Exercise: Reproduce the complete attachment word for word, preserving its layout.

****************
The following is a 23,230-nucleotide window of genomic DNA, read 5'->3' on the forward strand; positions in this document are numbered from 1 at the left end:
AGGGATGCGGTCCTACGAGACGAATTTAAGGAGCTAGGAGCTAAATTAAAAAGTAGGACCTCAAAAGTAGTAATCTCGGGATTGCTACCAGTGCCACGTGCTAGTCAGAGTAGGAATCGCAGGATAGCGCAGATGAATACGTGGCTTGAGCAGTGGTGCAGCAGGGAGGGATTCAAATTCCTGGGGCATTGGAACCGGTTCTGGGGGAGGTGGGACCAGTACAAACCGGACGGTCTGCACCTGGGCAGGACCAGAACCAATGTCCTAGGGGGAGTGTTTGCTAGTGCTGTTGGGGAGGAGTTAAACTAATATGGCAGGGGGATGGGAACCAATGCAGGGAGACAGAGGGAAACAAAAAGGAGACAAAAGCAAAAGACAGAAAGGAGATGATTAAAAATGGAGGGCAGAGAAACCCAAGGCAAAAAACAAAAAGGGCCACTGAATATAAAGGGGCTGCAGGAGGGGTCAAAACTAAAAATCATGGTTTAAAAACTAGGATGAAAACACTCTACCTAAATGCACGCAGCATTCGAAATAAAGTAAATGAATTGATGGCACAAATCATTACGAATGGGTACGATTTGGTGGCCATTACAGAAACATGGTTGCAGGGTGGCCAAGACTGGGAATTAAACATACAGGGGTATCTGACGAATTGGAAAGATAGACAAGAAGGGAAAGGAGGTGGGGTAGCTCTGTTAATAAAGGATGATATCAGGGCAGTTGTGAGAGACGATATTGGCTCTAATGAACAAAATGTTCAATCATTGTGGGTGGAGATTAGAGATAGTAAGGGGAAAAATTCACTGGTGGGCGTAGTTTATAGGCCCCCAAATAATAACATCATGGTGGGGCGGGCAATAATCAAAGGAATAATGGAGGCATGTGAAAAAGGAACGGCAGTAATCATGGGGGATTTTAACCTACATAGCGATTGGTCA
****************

The following is a 23,230-nucleotide window of genomic DNA, read 5'->3' on the forward strand; positions in this document are numbered from 1 at the left end:
AGGGATGCGGTCCTACGAGACGAATTTAAGGAGCTAGGAGCTAAATTAAAAAGTAGGACCTCAAAAGTAGTAATCTCGGGATTGCTACCAGTGCCACGTGCTAGTCAGAGTAGGAATCGCAGGATAGCGCAGATGAATACGTGGCTTGAGCAGTGGTGCAGCAGGGAGGGATTCAAATTCCTGGGGCATTGGAACCGGTTCTGGGGGAGGTGGGACCAGTACAAACCGGACGGTCTGCACCTGGGCAGGACCAGAACCAATGTCCTAGGGGGAGTGTTTGCTAGTGCTGTTGGGGAGGAGTTAAACTAATATGGCAGGGGGATGGGAACCAATGCAGGGAGACAGAGGGAAACAAAAAGGAGACAAAAGCAAAAGACAGAAAGGAGATGATTAAAAATGGAGGGCAGAGAAACCCAAGGCAAAAAACAAAAAGGGCCACTGAATATAAAGGGGCTGCAGGAGGGGTCAAAACTAAAAATCATGGTTTAAAAACTAGGATGAAAACACTCTACCTAAATGCACGCAGCATTCGAAATAAAGTAAATGAATTGATGGCACAAATCATTACGAATGGGTACGATTTGGTGGCCATTACAGAAACATGGTTGCAGGGTGGCCAAGACTGGGAATTAAACATACAGGGGTATCTGACGAATTGGAAAGATAGACAAGAAGGGAAAGGAGGTGGGGTAGCTCTGTTAATAAAGGATGATATCAGGGCAGTTGTGAGAGACGATATTGGCTCTAATGAACAAAATGTTCAATCATTGTGGGTGGAGATTAGAGATAGTAAGGGGAAAAATTCACTGGTGGGCGTAGTTTATAGGCCCCCAAATAATAACATCATGGTGGGGCGGGCAATAATCAAAGGAATAATGGAGGCATGTGAAAAAGGAACGGCAGTAATCATGGGGGATTTTAACCTACATAGCGATTGGTCA